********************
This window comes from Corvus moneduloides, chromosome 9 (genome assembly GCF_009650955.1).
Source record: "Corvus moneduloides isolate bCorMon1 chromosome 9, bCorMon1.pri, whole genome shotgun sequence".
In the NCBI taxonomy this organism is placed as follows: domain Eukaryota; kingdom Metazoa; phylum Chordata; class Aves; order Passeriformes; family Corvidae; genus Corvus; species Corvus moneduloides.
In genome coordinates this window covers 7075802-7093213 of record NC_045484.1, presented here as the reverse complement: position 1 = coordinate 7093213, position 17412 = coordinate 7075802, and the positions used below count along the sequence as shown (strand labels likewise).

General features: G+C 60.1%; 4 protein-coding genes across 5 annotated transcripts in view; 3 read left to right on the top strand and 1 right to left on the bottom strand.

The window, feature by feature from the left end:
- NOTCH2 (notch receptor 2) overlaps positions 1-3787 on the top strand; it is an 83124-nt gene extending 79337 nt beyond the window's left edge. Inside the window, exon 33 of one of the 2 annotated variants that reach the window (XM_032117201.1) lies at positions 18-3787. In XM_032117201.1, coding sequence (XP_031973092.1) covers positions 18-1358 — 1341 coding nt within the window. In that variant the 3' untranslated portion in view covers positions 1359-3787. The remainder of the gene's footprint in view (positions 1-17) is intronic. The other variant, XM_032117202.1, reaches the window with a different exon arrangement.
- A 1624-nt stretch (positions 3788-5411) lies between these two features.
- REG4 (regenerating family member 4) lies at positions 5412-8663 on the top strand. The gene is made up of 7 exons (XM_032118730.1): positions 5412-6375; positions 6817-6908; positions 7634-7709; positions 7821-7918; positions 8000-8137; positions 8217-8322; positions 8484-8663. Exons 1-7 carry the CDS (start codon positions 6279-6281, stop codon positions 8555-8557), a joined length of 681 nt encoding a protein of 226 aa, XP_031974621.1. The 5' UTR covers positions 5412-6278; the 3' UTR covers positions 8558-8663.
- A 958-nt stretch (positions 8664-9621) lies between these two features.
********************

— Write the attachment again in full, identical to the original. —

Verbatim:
This window comes from Corvus moneduloides, chromosome 9 (genome assembly GCF_009650955.1).
Source record: "Corvus moneduloides isolate bCorMon1 chromosome 9, bCorMon1.pri, whole genome shotgun sequence".
In the NCBI taxonomy this organism is placed as follows: domain Eukaryota; kingdom Metazoa; phylum Chordata; class Aves; order Passeriformes; family Corvidae; genus Corvus; species Corvus moneduloides.
In genome coordinates this window covers 7075802-7093213 of record NC_045484.1, presented here as the reverse complement: position 1 = coordinate 7093213, position 17412 = coordinate 7075802, and the positions used below count along the sequence as shown (strand labels likewise).

General features: G+C 60.1%; 4 protein-coding genes across 5 annotated transcripts in view; 3 read left to right on the top strand and 1 right to left on the bottom strand.

The window, feature by feature from the left end:
- NOTCH2 (notch receptor 2) overlaps positions 1-3787 on the top strand; it is an 83124-nt gene extending 79337 nt beyond the window's left edge. Inside the window, exon 33 of one of the 2 annotated variants that reach the window (XM_032117201.1) lies at positions 18-3787. In XM_032117201.1, coding sequence (XP_031973092.1) covers positions 18-1358 — 1341 coding nt within the window. In that variant the 3' untranslated portion in view covers positions 1359-3787. The remainder of the gene's footprint in view (positions 1-17) is intronic. The other variant, XM_032117202.1, reaches the window with a different exon arrangement.
- A 1624-nt stretch (positions 3788-5411) lies between these two features.
- REG4 (regenerating family member 4) lies at positions 5412-8663 on the top strand. The gene is made up of 7 exons (XM_032118730.1): positions 5412-6375; positions 6817-6908; positions 7634-7709; positions 7821-7918; positions 8000-8137; positions 8217-8322; positions 8484-8663. Exons 1-7 carry the CDS (start codon positions 6279-6281, stop codon positions 8555-8557), a joined length of 681 nt encoding a protein of 226 aa, XP_031974621.1. The 5' UTR covers positions 5412-6278; the 3' UTR covers positions 8558-8663.
- A 958-nt stretch (positions 8664-9621) lies between these two features.